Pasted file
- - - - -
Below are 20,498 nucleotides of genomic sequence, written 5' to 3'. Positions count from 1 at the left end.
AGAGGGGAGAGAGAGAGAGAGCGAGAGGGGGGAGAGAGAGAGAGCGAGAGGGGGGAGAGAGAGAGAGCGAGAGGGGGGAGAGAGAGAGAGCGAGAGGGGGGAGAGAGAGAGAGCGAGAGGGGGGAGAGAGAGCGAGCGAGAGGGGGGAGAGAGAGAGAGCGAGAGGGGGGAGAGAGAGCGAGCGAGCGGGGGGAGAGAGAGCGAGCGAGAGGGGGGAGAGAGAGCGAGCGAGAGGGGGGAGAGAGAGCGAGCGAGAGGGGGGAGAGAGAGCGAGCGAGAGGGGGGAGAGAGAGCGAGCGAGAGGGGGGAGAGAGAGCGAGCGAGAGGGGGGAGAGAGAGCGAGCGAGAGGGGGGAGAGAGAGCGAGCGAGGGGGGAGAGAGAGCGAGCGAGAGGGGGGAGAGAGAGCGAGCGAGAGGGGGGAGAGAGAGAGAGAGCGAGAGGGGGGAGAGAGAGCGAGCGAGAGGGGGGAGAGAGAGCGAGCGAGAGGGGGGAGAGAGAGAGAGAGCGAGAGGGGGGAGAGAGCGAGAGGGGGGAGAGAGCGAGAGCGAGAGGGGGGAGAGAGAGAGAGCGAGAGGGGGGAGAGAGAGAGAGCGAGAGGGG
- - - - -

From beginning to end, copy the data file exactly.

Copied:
Below are 20,498 nucleotides of genomic sequence, written 5' to 3'. Positions count from 1 at the left end.
AGAGGGGAGAGAGAGAGAGAGCGAGAGGGGGGAGAGAGAGAGAGCGAGAGGGGGGAGAGAGAGAGAGCGAGAGGGGGGAGAGAGAGAGAGCGAGAGGGGGGAGAGAGAGAGAGCGAGAGGGGGGAGAGAGAGCGAGCGAGAGGGGGGAGAGAGAGAGAGCGAGAGGGGGGAGAGAGAGCGAGCGAGCGGGGGGAGAGAGAGCGAGCGAGAGGGGGGAGAGAGAGCGAGCGAGAGGGGGGAGAGAGAGCGAGCGAGAGGGGGGAGAGAGAGCGAGCGAGAGGGGGGAGAGAGAGCGAGCGAGAGGGGGGAGAGAGAGCGAGCGAGAGGGGGGAGAGAGAGCGAGCGAGAGGGGGGAGAGAGAGCGAGCGAGGGGGGAGAGAGAGCGAGCGAGAGGGGGGAGAGAGAGCGAGCGAGAGGGGGGAGAGAGAGAGAGAGCGAGAGGGGGGAGAGAGAGCGAGCGAGAGGGGGGAGAGAGAGCGAGCGAGAGGGGGGAGAGAGAGAGAGAGCGAGAGGGGGGAGAGAGCGAGAGGGGGGAGAGAGCGAGAGCGAGAGGGGGGAGAGAGAGAGAGCGAGAGGGGGGAGAGAGAGAGAGCGAGAGGGG